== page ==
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Friday, September 10, 2010

Chinese Medicine

What is Traditional Chinese Medicine?

Traditional Chinese Medicine (TCM) is a complete medical system that has been used to diagnose, treat, and prevent illnesses for more than 2,000 years. TCM is based on a belief in yin and yang -- defined as opposing energies, such as earth and heaven, winter and summer, and happiness and sadness. When yin and yang are in balance, you feel relaxed and energized. Out of balance, however, yin and yang negatively affect your health.

Practitioners also believe that there is a life force or energy, known as qi (pronounced "chee"), in every body. For yin and yang to be balanced and for the body to be healthy, qi must be balanced and flowing freely. When there is too little or too much qi in one of the body's energy pathways (called meridians), or when the flow of qi is blocked, illness results.

The ultimate goal of TCM treatment is to balance the yina nd yang in our lives by promoting the natural flow of qi. In an interesting analogy, often used to explain its nature, qi is described as the wind in a sail -- we do not see the wind directly, but we are aware of its presence as it fills the sail.

What is the history of TCM?

The first writings about TCM date back to 200 B.C.E. Herbal medicine and acupuncture, including theory, practice, diagnosis, and treatment, were recorded in classical Chinese texts and refined over many centuries.

How does TCM work?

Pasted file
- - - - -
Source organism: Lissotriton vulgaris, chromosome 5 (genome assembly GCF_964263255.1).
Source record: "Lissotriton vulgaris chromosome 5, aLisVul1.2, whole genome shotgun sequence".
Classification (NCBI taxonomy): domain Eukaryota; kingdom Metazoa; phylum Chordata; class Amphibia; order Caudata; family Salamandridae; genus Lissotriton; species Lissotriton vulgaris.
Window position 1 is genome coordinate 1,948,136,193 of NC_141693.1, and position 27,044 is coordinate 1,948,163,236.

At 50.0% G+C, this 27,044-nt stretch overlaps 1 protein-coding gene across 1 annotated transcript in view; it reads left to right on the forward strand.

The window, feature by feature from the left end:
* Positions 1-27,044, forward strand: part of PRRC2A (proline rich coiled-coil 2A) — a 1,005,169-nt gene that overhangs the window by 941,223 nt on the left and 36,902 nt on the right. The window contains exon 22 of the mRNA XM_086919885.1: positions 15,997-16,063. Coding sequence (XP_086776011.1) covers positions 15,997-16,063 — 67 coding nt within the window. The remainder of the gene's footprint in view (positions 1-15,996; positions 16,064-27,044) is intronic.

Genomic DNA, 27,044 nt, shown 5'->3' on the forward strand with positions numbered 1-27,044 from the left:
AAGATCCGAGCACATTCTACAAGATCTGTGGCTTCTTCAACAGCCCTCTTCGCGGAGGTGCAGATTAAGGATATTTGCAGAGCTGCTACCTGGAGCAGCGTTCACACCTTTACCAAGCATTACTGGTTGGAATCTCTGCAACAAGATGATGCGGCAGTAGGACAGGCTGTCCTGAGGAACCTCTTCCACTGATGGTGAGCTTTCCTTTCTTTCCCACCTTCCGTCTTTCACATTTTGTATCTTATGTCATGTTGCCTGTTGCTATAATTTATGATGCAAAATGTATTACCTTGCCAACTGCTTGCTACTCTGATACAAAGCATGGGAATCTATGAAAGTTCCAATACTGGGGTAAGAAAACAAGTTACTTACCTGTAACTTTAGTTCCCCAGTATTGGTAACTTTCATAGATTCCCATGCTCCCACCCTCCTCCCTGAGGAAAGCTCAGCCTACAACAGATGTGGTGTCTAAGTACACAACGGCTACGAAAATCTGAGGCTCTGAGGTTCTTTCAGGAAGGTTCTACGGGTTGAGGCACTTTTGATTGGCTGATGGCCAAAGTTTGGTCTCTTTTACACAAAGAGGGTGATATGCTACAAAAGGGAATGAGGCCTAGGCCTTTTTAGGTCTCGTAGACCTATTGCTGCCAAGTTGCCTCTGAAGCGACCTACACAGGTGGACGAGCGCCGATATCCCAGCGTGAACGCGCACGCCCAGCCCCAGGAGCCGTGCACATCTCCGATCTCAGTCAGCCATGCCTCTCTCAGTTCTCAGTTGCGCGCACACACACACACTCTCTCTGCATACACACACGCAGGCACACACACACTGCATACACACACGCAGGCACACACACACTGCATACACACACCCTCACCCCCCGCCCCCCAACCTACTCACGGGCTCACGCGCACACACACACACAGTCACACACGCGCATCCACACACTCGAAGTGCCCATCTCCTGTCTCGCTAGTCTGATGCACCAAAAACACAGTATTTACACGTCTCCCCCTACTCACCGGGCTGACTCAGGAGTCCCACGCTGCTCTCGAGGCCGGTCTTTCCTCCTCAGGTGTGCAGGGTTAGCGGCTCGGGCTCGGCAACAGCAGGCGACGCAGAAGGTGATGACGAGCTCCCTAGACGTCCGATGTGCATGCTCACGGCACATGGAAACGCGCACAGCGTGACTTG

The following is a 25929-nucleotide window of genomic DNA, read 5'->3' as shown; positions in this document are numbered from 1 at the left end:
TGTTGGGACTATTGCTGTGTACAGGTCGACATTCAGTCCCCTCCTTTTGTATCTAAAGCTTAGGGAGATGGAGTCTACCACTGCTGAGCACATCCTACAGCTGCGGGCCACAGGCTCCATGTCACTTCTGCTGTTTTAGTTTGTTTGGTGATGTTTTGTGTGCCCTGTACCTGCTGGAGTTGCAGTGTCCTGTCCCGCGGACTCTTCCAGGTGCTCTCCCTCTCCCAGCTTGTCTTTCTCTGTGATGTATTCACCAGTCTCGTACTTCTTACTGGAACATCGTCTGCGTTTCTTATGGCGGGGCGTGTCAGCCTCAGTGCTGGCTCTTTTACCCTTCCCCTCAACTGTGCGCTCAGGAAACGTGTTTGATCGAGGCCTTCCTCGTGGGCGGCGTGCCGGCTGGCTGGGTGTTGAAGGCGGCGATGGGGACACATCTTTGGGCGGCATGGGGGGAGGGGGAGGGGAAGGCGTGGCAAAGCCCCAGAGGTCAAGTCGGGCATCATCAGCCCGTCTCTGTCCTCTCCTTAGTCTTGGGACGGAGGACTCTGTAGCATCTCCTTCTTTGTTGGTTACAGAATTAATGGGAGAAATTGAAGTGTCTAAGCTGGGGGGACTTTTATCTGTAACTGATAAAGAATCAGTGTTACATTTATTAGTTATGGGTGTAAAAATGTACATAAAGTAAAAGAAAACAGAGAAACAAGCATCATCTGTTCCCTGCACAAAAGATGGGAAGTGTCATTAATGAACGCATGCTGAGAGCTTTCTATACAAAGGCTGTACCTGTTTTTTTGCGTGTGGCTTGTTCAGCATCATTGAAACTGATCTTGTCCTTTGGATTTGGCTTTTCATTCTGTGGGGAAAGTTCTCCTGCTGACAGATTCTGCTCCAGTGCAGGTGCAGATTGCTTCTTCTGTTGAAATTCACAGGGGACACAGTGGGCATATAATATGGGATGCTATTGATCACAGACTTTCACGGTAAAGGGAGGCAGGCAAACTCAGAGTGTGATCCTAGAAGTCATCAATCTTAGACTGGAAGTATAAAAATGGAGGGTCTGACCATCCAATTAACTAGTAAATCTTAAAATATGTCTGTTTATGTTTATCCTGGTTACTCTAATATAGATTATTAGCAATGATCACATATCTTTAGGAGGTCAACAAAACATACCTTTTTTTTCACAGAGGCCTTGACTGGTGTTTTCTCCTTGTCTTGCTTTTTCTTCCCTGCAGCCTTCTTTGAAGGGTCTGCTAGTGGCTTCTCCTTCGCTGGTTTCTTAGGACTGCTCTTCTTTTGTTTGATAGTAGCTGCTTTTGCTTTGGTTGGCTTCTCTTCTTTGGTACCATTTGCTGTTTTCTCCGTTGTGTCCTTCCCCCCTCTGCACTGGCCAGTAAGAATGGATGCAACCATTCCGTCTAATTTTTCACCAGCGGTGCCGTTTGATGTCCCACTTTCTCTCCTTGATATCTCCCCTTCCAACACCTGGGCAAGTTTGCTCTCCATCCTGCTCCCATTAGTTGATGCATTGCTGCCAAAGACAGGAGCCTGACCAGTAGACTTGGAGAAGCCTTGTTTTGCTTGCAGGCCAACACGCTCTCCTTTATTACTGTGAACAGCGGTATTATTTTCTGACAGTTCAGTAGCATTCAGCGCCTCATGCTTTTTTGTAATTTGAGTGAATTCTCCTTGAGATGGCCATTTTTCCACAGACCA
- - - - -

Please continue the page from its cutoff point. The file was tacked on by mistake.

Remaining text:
Disease (alterations in the normal flow of qi such that yin and yang are imbalanced) is thought to have three major causes: external or environmental factors, your internal emotions, and lifestyle factors such as diet. Through the use of its therapeutic modalities, TCM stimulates the body's own healing mechanisms. Practices used in TCM include:

* Acupuncture and acupressure
* Moxibustion (burning an herb near the skin)
* Herbal medicine
* Nutrition
* Chinese massage (called tui na)
* Exercise (such as tai chi and qi gong which combine movement with meditation)

In TCM, the body's internal organs are not thought of as individual structures, but as complex networks. According to TCM, there are five organ systems (kidney, heart, spleen, liver, and lung) through which qi flows via meridians. Despite their specific names, these five systems correspond to more than individual body parts. The kidney, for example, represents the entire urinary system along with the adrenal glands, located on top of the kidneys. The heart, meanwhile, represents both the heart and the brain.

What is TCM good for?

Over the centuries, TCM has been used to treat countless conditions. Western scientists are still studying its effectiveness for various diseases. Some of the conditions for which TCM is known to be particularly helpful include:

* Obesity
* Diabetes and its complications, such as retinopathy (damage to the retina located in the back of the eye)
* High cholesterol
* Depression
* Arthritis
* Back pain
* Male and female fertility disorders
* Alzheimer's disease
* Parkinson's disease
* Digestive disorders (such as irritable bowel syndrome)
* Recurrent cystitis (inflammation of the bladder)
* Nausea and vomiting

TCM may also be an effective treatment for the following ailments:

* Allergies
* Cancer
* Stroke
* Sinusitis
* Addictions
* Pain (including childbirth and abdominal)
* Menopausal symptoms
* Osteoporosis
* Infections (respiratory, bladder, vaginal)
* Sleep disorders
* Stress
* Constipation
* Diabetic neuropathy
* Epilepsy

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